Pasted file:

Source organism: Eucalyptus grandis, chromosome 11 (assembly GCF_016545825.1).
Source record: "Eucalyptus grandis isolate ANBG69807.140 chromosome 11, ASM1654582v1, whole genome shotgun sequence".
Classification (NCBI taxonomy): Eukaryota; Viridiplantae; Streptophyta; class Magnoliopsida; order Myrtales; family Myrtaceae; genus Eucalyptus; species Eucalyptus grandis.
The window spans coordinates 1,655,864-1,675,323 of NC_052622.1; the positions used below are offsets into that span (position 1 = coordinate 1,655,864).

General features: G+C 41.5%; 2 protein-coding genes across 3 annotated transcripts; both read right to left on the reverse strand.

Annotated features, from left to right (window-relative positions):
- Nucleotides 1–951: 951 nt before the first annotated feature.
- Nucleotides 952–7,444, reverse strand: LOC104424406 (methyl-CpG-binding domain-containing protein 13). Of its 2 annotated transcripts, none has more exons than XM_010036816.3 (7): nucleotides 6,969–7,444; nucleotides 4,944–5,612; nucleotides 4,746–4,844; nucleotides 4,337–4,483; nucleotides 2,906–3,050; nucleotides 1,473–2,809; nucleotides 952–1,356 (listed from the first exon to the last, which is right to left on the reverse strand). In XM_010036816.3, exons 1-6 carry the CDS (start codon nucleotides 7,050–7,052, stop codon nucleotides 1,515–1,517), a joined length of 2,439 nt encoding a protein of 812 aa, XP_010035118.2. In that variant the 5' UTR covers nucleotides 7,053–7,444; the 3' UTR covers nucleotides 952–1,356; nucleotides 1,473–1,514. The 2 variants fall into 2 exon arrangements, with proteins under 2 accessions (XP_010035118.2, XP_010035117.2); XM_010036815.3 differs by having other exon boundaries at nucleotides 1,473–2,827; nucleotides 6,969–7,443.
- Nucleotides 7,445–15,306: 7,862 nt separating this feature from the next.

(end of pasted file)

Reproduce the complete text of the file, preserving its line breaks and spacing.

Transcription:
Source organism: Eucalyptus grandis, chromosome 11 (assembly GCF_016545825.1).
Source record: "Eucalyptus grandis isolate ANBG69807.140 chromosome 11, ASM1654582v1, whole genome shotgun sequence".
Classification (NCBI taxonomy): Eukaryota; Viridiplantae; Streptophyta; class Magnoliopsida; order Myrtales; family Myrtaceae; genus Eucalyptus; species Eucalyptus grandis.
The window spans coordinates 1,655,864-1,675,323 of NC_052622.1; the positions used below are offsets into that span (position 1 = coordinate 1,655,864).

General features: G+C 41.5%; 2 protein-coding genes across 3 annotated transcripts; both read right to left on the reverse strand.

Annotated features, from left to right (window-relative positions):
- Nucleotides 1–951: 951 nt before the first annotated feature.
- Nucleotides 952–7,444, reverse strand: LOC104424406 (methyl-CpG-binding domain-containing protein 13). Of its 2 annotated transcripts, none has more exons than XM_010036816.3 (7): nucleotides 6,969–7,444; nucleotides 4,944–5,612; nucleotides 4,746–4,844; nucleotides 4,337–4,483; nucleotides 2,906–3,050; nucleotides 1,473–2,809; nucleotides 952–1,356 (listed from the first exon to the last, which is right to left on the reverse strand). In XM_010036816.3, exons 1-6 carry the CDS (start codon nucleotides 7,050–7,052, stop codon nucleotides 1,515–1,517), a joined length of 2,439 nt encoding a protein of 812 aa, XP_010035118.2. In that variant the 5' UTR covers nucleotides 7,053–7,444; the 3' UTR covers nucleotides 952–1,356; nucleotides 1,473–1,514. The 2 variants fall into 2 exon arrangements, with proteins under 2 accessions (XP_010035118.2, XP_010035117.2); XM_010036815.3 differs by having other exon boundaries at nucleotides 1,473–2,827; nucleotides 6,969–7,443.
- Nucleotides 7,445–15,306: 7,862 nt separating this feature from the next.